Should Your Goal Be to Make Someone Smile or Make Someone Be Happy?


The answer is: Make someone smile. Why? Because the more specific your goals, the more likely you are to achieve them, and that results in you being happier and work being more meaningful as you check off items on your list.

This above example isn't my idea or even plain common sense. Rather it comes from the Journal of Experimental Social Psychology, where participants were divided into two groups and asked either to make someone smile or to make someone happy.

Participants who were trying to make someone smile were able to do it quickly and simply with a joke or gift, and they reported creating greater happiness than those asked to make someone happier. Another example I've found is that you'll get better results if you ask someone to recycle their cans than if you'd ask them to save the environment.

In addition, research by Edwin Locke and Gary Latham found that when people made goals that were specific and challenging, it led to higher performance 90 percent of the time.

Goals: Write them down and encourage your employees to do so, too!

This newer research builds on the often-referenced study in 1979 where graduating Harvard MBA students were asked, "Have you set clear, written goals for your future, and made plans to accomplish them?" It was found that 83 percent of participants didn't have specific goals. Fourteen percent had a plan in mind, but had not written anything down. Only three percent of the students wrote down their goals.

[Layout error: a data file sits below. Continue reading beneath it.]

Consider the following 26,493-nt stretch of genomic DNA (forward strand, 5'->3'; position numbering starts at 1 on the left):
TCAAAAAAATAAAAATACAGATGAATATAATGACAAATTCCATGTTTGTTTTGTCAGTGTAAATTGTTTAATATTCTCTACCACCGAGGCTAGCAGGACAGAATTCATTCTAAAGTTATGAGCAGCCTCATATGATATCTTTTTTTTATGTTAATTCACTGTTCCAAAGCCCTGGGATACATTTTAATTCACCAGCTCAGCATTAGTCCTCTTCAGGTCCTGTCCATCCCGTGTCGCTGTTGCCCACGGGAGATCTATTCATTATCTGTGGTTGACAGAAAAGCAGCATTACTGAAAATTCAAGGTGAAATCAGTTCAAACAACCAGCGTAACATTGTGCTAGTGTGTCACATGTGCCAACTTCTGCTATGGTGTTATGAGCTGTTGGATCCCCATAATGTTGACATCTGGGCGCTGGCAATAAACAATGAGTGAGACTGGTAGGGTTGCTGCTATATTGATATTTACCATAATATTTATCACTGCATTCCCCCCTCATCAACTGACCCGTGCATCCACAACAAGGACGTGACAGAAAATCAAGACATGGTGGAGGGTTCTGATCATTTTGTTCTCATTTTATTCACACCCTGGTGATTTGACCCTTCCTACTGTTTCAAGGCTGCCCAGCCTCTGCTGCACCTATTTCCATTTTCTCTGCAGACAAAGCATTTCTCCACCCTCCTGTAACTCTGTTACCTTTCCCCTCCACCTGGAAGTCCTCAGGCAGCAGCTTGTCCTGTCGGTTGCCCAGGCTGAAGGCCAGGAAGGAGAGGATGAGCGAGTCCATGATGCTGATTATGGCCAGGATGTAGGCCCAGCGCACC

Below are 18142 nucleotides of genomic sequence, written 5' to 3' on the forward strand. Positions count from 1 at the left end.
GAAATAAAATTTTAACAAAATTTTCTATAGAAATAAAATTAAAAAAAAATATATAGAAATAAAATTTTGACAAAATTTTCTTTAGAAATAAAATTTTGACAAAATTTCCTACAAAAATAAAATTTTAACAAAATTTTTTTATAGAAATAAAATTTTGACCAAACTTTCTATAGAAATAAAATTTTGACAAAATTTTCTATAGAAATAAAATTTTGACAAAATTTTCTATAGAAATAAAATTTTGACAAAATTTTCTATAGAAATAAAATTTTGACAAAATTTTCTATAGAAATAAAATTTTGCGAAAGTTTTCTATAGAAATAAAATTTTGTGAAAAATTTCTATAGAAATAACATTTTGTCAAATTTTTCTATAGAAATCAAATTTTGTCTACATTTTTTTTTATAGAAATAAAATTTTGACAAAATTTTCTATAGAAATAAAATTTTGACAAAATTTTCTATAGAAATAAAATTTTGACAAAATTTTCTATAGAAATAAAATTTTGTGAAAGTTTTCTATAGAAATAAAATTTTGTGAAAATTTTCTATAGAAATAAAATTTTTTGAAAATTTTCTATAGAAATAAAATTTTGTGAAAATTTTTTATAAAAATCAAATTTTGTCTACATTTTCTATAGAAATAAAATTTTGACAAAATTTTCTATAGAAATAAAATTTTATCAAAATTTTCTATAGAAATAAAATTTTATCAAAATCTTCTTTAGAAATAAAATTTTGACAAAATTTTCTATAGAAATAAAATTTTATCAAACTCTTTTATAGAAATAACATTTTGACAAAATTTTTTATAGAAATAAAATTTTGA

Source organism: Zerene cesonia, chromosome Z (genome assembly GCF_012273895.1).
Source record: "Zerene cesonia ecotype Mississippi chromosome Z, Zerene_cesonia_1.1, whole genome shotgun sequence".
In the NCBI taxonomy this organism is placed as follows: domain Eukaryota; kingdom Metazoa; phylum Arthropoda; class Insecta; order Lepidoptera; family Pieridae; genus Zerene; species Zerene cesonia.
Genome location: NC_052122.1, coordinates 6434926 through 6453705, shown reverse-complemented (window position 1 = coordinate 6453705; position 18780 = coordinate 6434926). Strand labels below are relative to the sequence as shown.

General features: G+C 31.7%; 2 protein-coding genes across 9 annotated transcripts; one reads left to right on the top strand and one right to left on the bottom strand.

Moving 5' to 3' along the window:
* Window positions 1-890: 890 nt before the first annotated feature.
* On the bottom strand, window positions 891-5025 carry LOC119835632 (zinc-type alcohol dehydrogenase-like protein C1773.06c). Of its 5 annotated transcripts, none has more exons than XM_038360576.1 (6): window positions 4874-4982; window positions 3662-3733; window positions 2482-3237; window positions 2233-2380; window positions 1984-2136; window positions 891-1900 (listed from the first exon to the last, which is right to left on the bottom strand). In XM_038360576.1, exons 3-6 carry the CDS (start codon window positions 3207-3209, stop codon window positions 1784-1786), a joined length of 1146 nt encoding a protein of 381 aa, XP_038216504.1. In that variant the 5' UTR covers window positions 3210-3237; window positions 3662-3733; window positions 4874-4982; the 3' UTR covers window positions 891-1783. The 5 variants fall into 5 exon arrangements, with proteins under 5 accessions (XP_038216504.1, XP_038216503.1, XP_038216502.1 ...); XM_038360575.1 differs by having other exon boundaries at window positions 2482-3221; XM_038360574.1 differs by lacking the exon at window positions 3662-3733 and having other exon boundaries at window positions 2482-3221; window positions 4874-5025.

Fast forward to 10 years later...

The class members were interviewed again 10 years later. They found that the three percent of people that had specific written goals were earning 10 times as much as the other 97 percent of people in the study.

Now knowing this, or even if you knew this before, how diligent are you about writing down your goals and about making them specific, and do you encourage your employees to write them down (after discussing their role in them so they can find the meaning in them)?

What does this tell us as communicators?

That specificity helps people set achievable goals, which means that can feel good when they achieve them, and also means that progress is being made. We can help ensure that leadership vision in shared in an inspiring way and a way that makes sense to employees as they perform daily tasks.

#peoplemanagers #InternalCommunications

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